Will a 'Sell in May' Plunge Come Early This Year?

Traders work on the floor of the New York Stock Exchange before the opening bell in New York City.  (Photo by Mario Tama/Getty Images)
Mario Tama, Getty Images

With the Dow Jones Industrial Average (^DJI) and the S&P 500 (^GSPC) at record highs, even investors who fearfully stayed out of the market for years in the wake of the financial crisis have started inching back in. Flows of money into stock mutual funds and exchange-traded funds have risen sharply.

But the old adage that advises "Sell in May and go away" reflects a widely held view of the stock market -- that seasonal factors play a role in whether share prices go up or down. The idea behind the sell in May strategy is to buy stocks in November and hold them through the end of April, and then sell them in May and shift your portfolio into alternative investments through the end of October.

But Does It Work?

Some parts of the sell in May strategy make intuitive sense.

September and October have long been notoriously bad months for stocks, with the big stock market crashes of 1929 and 1987 having happened in October, and the 2008 market meltdown having reached an initial climax in September. Meanwhile, December and January have tended to be fairly strong months, aided by new money coming into the market from work bonuses.

But when you look more closely at the sell in May strategy, its results don't hold up.

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A 2012 study showed that the strategy returned an average of 8.3 percent annually over an 86-year span, compared to a 9.9 percent average annual return for simply owning a broad-based stock index throughout the entire period.
And then there was last year.

In 2012, stocks actually rose slightly from May 1 to October 31, with the S&P 500 providing a total return of about 1 percent. But that performance hides some important details about what happened last year.

One problem that often happens with seasonal strategies is that as they get popular, investors start anticipating their impact. That seemed to happen last year, when the Dow opened April by plunging nearly 500 points in the first ten days of the month. That was only half of the nearly 1,000 points that the Dow climbed in January through March of last year, though, and so even after a worse decline in May, the Dow never fell more than 200 points below where it started the year.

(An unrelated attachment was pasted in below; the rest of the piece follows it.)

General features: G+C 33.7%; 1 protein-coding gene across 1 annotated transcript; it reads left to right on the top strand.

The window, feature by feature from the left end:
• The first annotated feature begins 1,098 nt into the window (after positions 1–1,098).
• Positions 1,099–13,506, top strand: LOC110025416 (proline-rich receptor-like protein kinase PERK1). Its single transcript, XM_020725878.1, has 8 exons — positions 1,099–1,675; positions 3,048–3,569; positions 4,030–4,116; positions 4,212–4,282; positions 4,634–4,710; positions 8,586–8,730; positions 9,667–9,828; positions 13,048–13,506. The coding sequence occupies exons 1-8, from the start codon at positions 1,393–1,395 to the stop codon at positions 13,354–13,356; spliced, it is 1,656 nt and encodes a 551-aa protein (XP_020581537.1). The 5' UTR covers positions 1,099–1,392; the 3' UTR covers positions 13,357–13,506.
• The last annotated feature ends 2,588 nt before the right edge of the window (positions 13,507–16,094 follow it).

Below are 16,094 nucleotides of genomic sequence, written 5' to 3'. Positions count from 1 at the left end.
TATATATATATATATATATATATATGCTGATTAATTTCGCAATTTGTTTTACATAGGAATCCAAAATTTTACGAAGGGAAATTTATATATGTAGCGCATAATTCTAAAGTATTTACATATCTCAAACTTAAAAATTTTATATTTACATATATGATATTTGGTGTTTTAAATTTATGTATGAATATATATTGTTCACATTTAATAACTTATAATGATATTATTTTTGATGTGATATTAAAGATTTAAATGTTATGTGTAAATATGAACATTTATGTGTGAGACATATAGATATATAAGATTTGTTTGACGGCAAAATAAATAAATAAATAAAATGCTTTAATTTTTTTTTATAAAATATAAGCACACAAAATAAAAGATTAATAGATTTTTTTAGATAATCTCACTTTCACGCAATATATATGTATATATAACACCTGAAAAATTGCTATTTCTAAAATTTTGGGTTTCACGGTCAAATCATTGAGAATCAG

As a summer rally took hold, sell in May advocates believed that traditional weakness in the fall months might justify the strategy. But the market actually soared in September, and even a poor October showing wasn't enough to send the Dow lower.

How's This Year Shaping Up?

Investors must feel a sense of déjà vu this year, as the Dow is up an even more significant 1,450 points in the first three months of 2013. Pessimists have been calling for a pullback for months now, and the sell in May adage could become the catalyst for a correction.

The question facing investors, though, is whether May will be too late to sell.

Already, some experts have predicted a repeat of last year's April anticipatory selloff, as institutional investors who have been most interested in holding onto healthy gains through the end of the first quarter will turn their attention toward protecting their profits.

With double-digit returns constituting a solid performance for an entire year, many fund managers and other investment professionals will likely get a lot more conservative for the remainder of the year. That behavior could well set off a stock-market slide.

What You Should Do

Following various seasonal strategies has had mixed success over the years. The better way to respond to concerns about high levels for the stock market is to make sure that the risk level in your investment portfolio is appropriate for current conditions.

If your portfolio has gotten too risky, sell part of your holdings. But don't do it just because May is coming. And make sure your sales are consistent with a longer-term investing strategy that gives you the best chance for you to reach your financial goals for the long run.

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